Fixed screen or scrollbar?

What is the view on whether e-learning should be presented in screens of fixed size or with a scrollbar?  Has anyone come across any evidence or research to show that one is a better method of delivery that the other?

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  • Hi Kate,

    We have been discussing a similar issue internally - but it is more on the accessibility of e-learning on various harware devices. We have authored e-learning that has been 800x600 and 900x700 and fixed the winodw on both occasions. Viewing these on a desktop PC or Macbook it viewes fine. However what happens when you have users wanting to use wide screen laptops and notebooks. We have found that the window (if unable to resize) is too big and so key navigational features as mentioned are cut off.

    So is there any way - to make e-learning browser compatible so that scroll bars can appear if the output is not fully viewable on screen? In such cases scroll bars do need to be avialable to the user.


  • Fixed size has always been the rule of thumb where ever I've worked.

    If you need to scroll then there is probably too much information on that screen for one 'slide'. As Nina states there is a danger that learners don't know to scroll down even if instructed to do so - people forget even the most basic of instructions, especially those who are not so tech-savvy.

    We also cater for the lowest screen resolution likely to be found in the organisation (800x600 in our case). It's as well to cater for the majority but if just a few in that minority are disengaged by the e-learning experience, that tends to be the message that spreads - not any positive ones from the majority.

    Technical Author
    • Thank you, all, for your feedback - it's much appreciated, and useful to hear practical examples and user reactions. Personally, I prefer a fixed screen for most situations, but I'm coming up against a lot of resistance from authors (who don't want to be constrained by a fixed screen size) and it can be difficult to find evidence/research to reinforce the point!
      Please keep your comments and views coming.
    • Fixed size used to be the normal setup, but I wonder now, if people have got used to websites to the point that scrolling down pages is the default thing to do. Like this site for example.
  • Kate
    We ran a small pilot study recently and asked for feedback on 4 modules that we developed. Repondents didn't complain about scrolling through feedback items, but they did complain when they had to scroll through content in order to complete a question or activity. They found it difficult to retain off-screen content long enough to be able to complete the activities set. So, I guess that it depends on the complexity of the content and what users need to do with the content that determines whether scrolling is OK or not.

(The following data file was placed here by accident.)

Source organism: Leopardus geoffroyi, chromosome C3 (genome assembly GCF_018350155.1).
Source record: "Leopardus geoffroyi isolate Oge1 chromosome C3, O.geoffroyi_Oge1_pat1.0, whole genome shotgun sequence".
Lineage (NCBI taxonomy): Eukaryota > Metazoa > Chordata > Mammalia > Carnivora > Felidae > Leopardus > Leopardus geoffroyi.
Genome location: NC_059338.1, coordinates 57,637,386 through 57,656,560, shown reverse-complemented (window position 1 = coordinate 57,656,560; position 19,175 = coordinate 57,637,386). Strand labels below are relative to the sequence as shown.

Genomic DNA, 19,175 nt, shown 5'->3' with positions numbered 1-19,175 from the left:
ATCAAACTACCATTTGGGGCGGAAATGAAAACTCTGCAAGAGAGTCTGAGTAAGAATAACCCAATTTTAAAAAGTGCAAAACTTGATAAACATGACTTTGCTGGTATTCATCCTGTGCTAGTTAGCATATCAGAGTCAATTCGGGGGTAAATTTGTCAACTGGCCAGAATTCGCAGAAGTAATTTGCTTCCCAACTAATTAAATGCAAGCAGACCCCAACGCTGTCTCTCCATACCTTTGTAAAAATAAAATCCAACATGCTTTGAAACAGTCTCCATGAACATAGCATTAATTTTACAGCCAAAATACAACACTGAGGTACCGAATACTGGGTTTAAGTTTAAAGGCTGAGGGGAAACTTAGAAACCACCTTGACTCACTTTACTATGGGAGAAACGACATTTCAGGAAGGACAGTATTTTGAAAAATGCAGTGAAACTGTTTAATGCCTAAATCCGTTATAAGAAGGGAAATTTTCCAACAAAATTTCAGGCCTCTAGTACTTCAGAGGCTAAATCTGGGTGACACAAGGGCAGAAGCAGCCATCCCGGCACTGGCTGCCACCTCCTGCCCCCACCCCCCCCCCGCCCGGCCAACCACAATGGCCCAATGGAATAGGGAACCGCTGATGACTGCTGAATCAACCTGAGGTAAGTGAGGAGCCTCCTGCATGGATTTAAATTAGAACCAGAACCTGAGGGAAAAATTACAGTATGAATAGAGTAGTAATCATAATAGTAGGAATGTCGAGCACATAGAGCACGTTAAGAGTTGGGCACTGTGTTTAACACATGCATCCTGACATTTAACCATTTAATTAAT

Good luck!
  • Hi Kate,

    Most of the e-learning designers will stick by the design principles that scrolling/scrollbar is bad and that e-learning screen should be devoid of any scrolling text. Thus, all the crisp, clear and concise writing guidelines.

    In my option, if we have loads of text on an e-learning screen, that requires a scrollbar, we are not using e-learning for its best. If we need to communicate text based information, in other words 'Tell mode' of instruction, we need to choose other mediums like web page, PDFs, etc. However, every now and then one comes on to screen that require few extra bit to get the message across, and in my option these few instances warrant for a scrollbar. But just those few odd times...

    Hope this helps.
    Kind regards,
  • Hi Kate, Always an interesting discussion. In our experience (Scandinavian retail bank approx. 23.000 employees) it is difficult to ensure that employees don't miss important information 'hidden' in the lower part of the screen. Often negative feedback on difficult navigation ('next' being located at the lower right hand corner of the screen) over shadows the actual learning experience.
    However, a start-up screen explaining that depending on screen resolution some of the material and/or navigation may be 'hidden' seem to have alieviated the problem.
    Using a fixed size can be a restraint for more creative e-learning development.
    Best regards
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